Bad News from Emerging Markets

12/16/2011 6:30 am EST

Focus: GLOBAL

Jim Jubak

Founder and Editor, JubakPicks.com

Taking a break from the Eurozone crisis, MoneyShow’s Jim Jubak reviews the recent data from the Brazilian and Chinese economies that could be key for investors in emerging markets.

This is Jim Jubak, spanning the globe.

I know that it seems recently that everything has been about Europe. But while we’ve been watching the unwinding or the rewinding of the European debt crisis, we’ve had interesting news, important news, coming out of Brazil and China in the first week of December.

Both of those countries are key points for the worry about whether we’re going to have a hard landing in emerging markets, or whether they’ll produce enough growth to keep the global economy growing, even as Europe and maybe the United States slow. So this is kind of bad news…it’s for people who think we’re going to have a hard landing and not get the growth we need.

Brazil for the third quarter came out and said, "Whoops—not only did we have growth slow, but it actually turned negative quarter-to-quarter. So from the second quarter to the third quarter, Brazil’s GDP dropped by about 0.4%. Not a whole lot, but certainly on the negative side and it’s not what you wanted to see.

Now, the Brazilian Central Bank has been aware that the Brazilian economy was slowing. It’s been cutting rates since August, three times—1.5%—and are probably going to keep on cutting. The whole idea was to try to head this off.

The problem is that they didn’t really think about the possibility that they were going to get a slowing of the Brazilian economy because of rising interest rates that they put in to lower inflation…plus the second thing of a slowdown from Europe, so that you have Brazilian exports slow in the first half of the year and really not pick up again.

It looks like this process is going to continue. Brazil’s exports were actually up about 8% in the third quarter, but no one really expects that to last as European economies slow.

So if you have an 8% increase in exports, but you still have an economy that’s running in the red (negative territory) and you think that exports are going to slow, it seems unlikely that you’re going to get a fourth quarter with positive growth. That would put Brazil into a technical recession.

The government is still saying that they can somehow manage to get 3% growth in 2011. Right now, the rate is more like 2%. It seems unlikely they’re going to see acceleration in the fourth quarter, but maybe.

For 2012, the government is saying 5% growth. It just doesn’t seem in the cards, especially if you look at the broken-backed nature of 2012, with a very slow first half and then maybe a decent second half as multiple interest rate cuts kick in.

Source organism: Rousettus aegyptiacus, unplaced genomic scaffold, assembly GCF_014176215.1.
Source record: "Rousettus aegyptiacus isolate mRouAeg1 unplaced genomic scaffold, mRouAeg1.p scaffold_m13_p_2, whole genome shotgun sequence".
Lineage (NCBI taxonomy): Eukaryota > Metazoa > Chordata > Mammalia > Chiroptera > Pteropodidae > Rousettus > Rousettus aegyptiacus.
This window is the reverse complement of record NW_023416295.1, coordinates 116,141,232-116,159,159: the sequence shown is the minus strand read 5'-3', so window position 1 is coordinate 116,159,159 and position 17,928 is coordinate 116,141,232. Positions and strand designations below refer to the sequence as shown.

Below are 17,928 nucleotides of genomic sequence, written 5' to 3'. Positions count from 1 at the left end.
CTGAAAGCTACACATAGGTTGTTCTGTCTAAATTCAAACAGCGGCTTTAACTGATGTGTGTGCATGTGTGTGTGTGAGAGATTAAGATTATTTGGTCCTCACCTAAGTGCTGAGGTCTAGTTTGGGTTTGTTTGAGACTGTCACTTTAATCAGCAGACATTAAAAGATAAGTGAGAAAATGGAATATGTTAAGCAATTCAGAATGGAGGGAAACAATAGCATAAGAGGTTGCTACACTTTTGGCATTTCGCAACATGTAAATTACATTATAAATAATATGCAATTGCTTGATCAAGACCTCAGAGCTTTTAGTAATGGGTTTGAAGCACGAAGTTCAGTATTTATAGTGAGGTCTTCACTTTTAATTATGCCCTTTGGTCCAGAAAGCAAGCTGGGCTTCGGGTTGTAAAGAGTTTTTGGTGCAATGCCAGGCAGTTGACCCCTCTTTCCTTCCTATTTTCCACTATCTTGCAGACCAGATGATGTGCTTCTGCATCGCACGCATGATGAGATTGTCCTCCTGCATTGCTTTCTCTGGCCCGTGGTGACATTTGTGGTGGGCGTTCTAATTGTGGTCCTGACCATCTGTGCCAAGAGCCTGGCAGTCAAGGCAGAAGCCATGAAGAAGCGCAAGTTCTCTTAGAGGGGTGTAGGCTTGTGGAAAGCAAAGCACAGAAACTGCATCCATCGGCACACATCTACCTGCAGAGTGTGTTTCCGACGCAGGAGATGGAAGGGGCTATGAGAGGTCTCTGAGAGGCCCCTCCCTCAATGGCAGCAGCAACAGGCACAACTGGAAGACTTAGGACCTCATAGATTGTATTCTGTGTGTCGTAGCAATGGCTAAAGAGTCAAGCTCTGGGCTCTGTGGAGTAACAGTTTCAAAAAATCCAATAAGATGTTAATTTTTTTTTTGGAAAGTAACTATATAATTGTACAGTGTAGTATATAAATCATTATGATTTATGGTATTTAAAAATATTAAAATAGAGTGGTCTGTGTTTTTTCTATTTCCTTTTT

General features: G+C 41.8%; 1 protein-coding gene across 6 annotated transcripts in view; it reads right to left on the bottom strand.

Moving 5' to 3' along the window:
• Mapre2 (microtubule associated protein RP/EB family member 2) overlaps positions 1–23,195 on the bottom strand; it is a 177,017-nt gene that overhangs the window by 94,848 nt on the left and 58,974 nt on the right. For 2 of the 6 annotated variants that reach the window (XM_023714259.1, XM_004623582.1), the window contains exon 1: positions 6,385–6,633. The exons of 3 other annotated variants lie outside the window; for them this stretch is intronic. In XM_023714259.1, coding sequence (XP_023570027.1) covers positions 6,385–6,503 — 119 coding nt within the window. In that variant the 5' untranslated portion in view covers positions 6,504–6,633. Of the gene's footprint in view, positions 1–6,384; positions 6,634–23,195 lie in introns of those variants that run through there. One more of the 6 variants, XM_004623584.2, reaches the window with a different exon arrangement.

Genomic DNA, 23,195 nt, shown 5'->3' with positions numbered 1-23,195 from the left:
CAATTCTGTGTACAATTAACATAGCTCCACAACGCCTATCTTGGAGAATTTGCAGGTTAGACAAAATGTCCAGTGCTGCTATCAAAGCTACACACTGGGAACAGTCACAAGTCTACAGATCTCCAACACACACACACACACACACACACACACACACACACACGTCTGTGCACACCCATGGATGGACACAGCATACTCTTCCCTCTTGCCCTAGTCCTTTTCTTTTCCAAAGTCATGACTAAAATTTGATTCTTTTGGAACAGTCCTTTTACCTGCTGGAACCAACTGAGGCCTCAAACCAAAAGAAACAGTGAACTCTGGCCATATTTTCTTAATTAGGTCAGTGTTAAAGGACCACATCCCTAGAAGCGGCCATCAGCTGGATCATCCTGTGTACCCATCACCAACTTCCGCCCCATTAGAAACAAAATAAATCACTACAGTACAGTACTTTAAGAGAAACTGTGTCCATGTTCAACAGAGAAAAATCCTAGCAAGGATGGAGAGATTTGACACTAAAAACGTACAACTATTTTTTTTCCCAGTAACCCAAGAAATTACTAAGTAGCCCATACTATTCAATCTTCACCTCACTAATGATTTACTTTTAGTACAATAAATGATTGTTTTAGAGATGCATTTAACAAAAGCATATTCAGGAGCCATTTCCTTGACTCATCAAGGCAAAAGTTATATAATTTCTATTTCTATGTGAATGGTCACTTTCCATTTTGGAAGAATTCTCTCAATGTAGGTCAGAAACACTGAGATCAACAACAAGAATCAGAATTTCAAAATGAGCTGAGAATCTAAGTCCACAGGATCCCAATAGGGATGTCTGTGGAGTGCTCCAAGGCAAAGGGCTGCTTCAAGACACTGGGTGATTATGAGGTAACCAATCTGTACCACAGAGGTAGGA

The Central Bank has cut interest rates from 12.5%—yes, that’s high, but Brazilian interest rates are always high—down to 11% now, and now economists are talking about 9% by the end of 2012, which is really about as low as Brazilian interest rates ever get.

In the same week, we had really kind of nasty news from China about the real-estate market. If we’re looking for a reason that China might have a hard landing, the reason tends to be real estate. We’ve had a boom in real-estate prices that now seems to be tempered. We’re seeing real-estate sales drop off.

Most importantly at the local government level, a lot of government revenue comes from the sale of land—the majority of it, in fact, because most taxes collected at the local level go to the national government, and local government doesn’t get anything out of that. So big cities like Shanghai or Guangzhou fund themselves out of land sales.

In the month of November, we had four scheduled land sales either be canceled or just postponed in Guangzhou—they didn’t happen. Guangzhou was counting on raising about $8 billion from land sales in 2011. As of the end of November, they’ve raised about $2.2 billion, a huge deficit.

What this means is it ripples through, because this is the level of government which produces spending on infrastructure, roads, airports, and all that stuff. If that spending doesn’t happen because the government doesn’t have it, it means the economy slows. That’s what people are really worried about right now.

That’s a separate issue than the issue of how much bad debt is out there because these local government loans were backed by real estate, and if real estate prices come down, the collateral of the banks have on these local government loans isn’t going to be worth as much. This is a separate problem.

Simply looked at from a question of how fast the economy is going to grow, the falling real-estate market means bad news for local government taxes and local government spending.

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